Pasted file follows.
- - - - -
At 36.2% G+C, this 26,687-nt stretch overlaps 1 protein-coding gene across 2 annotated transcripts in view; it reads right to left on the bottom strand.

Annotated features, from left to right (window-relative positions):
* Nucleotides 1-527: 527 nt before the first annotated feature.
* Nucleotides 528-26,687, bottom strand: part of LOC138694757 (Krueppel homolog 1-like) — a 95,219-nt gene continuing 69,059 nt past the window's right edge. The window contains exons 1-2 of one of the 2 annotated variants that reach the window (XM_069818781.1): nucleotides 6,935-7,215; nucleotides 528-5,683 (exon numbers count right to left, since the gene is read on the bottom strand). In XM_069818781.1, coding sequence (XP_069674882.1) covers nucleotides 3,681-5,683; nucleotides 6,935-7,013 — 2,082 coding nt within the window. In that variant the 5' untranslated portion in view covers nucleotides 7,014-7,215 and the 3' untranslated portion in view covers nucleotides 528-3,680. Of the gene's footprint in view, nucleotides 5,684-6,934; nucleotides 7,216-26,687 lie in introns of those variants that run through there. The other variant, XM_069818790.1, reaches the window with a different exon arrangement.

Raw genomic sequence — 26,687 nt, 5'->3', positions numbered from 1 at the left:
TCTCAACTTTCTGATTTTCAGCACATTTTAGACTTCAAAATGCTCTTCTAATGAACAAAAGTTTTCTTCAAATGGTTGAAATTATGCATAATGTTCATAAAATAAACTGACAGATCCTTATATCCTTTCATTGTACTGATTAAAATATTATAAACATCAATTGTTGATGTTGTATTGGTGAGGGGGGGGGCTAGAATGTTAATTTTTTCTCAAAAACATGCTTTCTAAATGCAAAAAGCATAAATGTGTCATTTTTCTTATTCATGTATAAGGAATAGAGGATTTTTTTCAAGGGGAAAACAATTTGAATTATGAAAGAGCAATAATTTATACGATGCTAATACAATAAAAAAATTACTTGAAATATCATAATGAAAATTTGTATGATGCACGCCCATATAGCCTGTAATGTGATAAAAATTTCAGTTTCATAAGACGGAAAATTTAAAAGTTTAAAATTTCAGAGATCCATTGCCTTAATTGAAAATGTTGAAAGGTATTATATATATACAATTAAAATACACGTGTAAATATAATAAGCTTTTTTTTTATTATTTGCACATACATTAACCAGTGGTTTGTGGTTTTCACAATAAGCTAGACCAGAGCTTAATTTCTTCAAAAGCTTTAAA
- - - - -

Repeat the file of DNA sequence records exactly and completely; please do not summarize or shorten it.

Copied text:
At 36.2% G+C, this 26,687-nt stretch overlaps 1 protein-coding gene across 2 annotated transcripts in view; it reads right to left on the bottom strand.

Annotated features, from left to right (window-relative positions):
* Nucleotides 1-527: 527 nt before the first annotated feature.
* Nucleotides 528-26,687, bottom strand: part of LOC138694757 (Krueppel homolog 1-like) — a 95,219-nt gene continuing 69,059 nt past the window's right edge. The window contains exons 1-2 of one of the 2 annotated variants that reach the window (XM_069818781.1): nucleotides 6,935-7,215; nucleotides 528-5,683 (exon numbers count right to left, since the gene is read on the bottom strand). In XM_069818781.1, coding sequence (XP_069674882.1) covers nucleotides 3,681-5,683; nucleotides 6,935-7,013 — 2,082 coding nt within the window. In that variant the 5' untranslated portion in view covers nucleotides 7,014-7,215 and the 3' untranslated portion in view covers nucleotides 528-3,680. Of the gene's footprint in view, nucleotides 5,684-6,934; nucleotides 7,216-26,687 lie in introns of those variants that run through there. The other variant, XM_069818790.1, reaches the window with a different exon arrangement.

Raw genomic sequence — 26,687 nt, 5'->3', positions numbered from 1 at the left:
TCTCAACTTTCTGATTTTCAGCACATTTTAGACTTCAAAATGCTCTTCTAATGAACAAAAGTTTTCTTCAAATGGTTGAAATTATGCATAATGTTCATAAAATAAACTGACAGATCCTTATATCCTTTCATTGTACTGATTAAAATATTATAAACATCAATTGTTGATGTTGTATTGGTGAGGGGGGGGGCTAGAATGTTAATTTTTTCTCAAAAACATGCTTTCTAAATGCAAAAAGCATAAATGTGTCATTTTTCTTATTCATGTATAAGGAATAGAGGATTTTTTTCAAGGGGAAAACAATTTGAATTATGAAAGAGCAATAATTTATACGATGCTAATACAATAAAAAAATTACTTGAAATATCATAATGAAAATTTGTATGATGCACGCCCATATAGCCTGTAATGTGATAAAAATTTCAGTTTCATAAGACGGAAAATTTAAAAGTTTAAAATTTCAGAGATCCATTGCCTTAATTGAAAATGTTGAAAGGTATTATATATATACAATTAAAATACACGTGTAAATATAATAAGCTTTTTTTTTATTATTTGCACATACATTAACCAGTGGTTTGTGGTTTTCACAATAAGCTAGACCAGAGCTTAATTTCTTCAAAAGCTTTAAA